Morpheaform Basal Cell Carcinoma

Morpheaform basal cell carcinoma (BCC), also called as sclerosing BCC is a rare variant of basal cell carcinoma with more aggressive characteristics and atypical clinical presentation. The vast majority of basal cell carcinomas are nodular or superficial. Morpheaform basal cell carcinoma is considered a potentially more aggressive subtype

Causes of Morpheaform Basal Cell Carcinoma

The exact cause still remains unexplained, but genetic and environmental factors are believed to be predisposing factors for mBCC. Researchers suggest that ultraviolet rays from the sun may play an important role in genetic mutation.

Clinical features of Morpheaform basal cell carcinoma

MBCC present as solitary, pale, yellowish or skin colored, firm, ill-defined, flat or slightly depressed waxy or scar like lesion resembling many other benign lesions like Desmoplastic trichoepithelioma. mBCC is most frequently seen on head and neck areas, especially on the face [1,2,3] and less frequently in the trunk and limbs.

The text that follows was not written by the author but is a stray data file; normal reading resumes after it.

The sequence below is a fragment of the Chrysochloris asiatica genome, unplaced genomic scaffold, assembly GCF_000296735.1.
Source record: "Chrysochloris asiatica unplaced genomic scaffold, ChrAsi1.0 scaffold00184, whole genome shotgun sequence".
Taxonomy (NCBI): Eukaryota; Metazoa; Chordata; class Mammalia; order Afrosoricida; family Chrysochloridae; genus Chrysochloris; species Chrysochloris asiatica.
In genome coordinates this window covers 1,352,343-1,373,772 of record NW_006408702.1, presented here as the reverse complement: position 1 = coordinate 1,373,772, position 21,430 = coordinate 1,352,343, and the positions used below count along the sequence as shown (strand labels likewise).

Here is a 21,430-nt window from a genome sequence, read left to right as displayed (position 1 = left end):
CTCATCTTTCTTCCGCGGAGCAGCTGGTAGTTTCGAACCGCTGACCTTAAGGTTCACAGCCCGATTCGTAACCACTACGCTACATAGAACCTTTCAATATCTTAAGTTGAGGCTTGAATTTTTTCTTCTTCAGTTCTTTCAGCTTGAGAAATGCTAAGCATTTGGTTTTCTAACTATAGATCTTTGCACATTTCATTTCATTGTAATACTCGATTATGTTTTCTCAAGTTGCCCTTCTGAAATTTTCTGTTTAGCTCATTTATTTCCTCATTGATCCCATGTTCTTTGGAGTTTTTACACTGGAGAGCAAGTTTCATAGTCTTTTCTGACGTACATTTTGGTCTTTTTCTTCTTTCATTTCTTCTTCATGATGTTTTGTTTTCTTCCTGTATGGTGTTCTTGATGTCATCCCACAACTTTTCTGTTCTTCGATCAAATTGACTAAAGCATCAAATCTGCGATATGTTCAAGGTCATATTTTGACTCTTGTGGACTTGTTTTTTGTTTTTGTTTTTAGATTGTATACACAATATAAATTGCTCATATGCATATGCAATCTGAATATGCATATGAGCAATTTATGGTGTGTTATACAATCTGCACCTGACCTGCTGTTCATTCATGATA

Treatment of Morpheaform Basal Cell Carcinoma

Several treatment modalities are being tried including imiquimod 5% cream, photodynamic therapy, Cryosurgery, Radiation Therapy, Curettage and Desiccation and local surgical excision. Although local surgical excision or other alternatives may be sufficient for most of the BCC or mBCC, recurrent rates may be high. For this reason Mohs micrographic surgery is suggested to avoid recurrence and for the high-risk and disfiguring anatomical sites like face where tissue conservation is very important [4].

References:

1. Burdon-Jones D, Thomas PW. One-fifth of basal cell carcinomas have a morphoeic or partly morphoeic histology: implications for treatment. Aust J Dermatol 2006; 47: 102–105.
2. Scrivener Y, Grosshands E, Cribier B. Variations of basal cell carcinomas according to gender, age, location and histopathological subtype. Br J Dermatol 2002; 147: 41–47
3. Erba P, Farhadi J, Wettstein R, Arnold A, Harr T, Pierer G. Morphoeic basal cell carcinoma of the face. Scand J Plast Reconstr Surg Hand Surg. 2007;41(4):184-8.
4. Rowe DE, Carroll RJ, Day CL Jr: Mohs surgery is the treatment of choice for recurrent (previously treated) basal cell carcinoma. J Dermatol Surg Oncol 15:424, 1989

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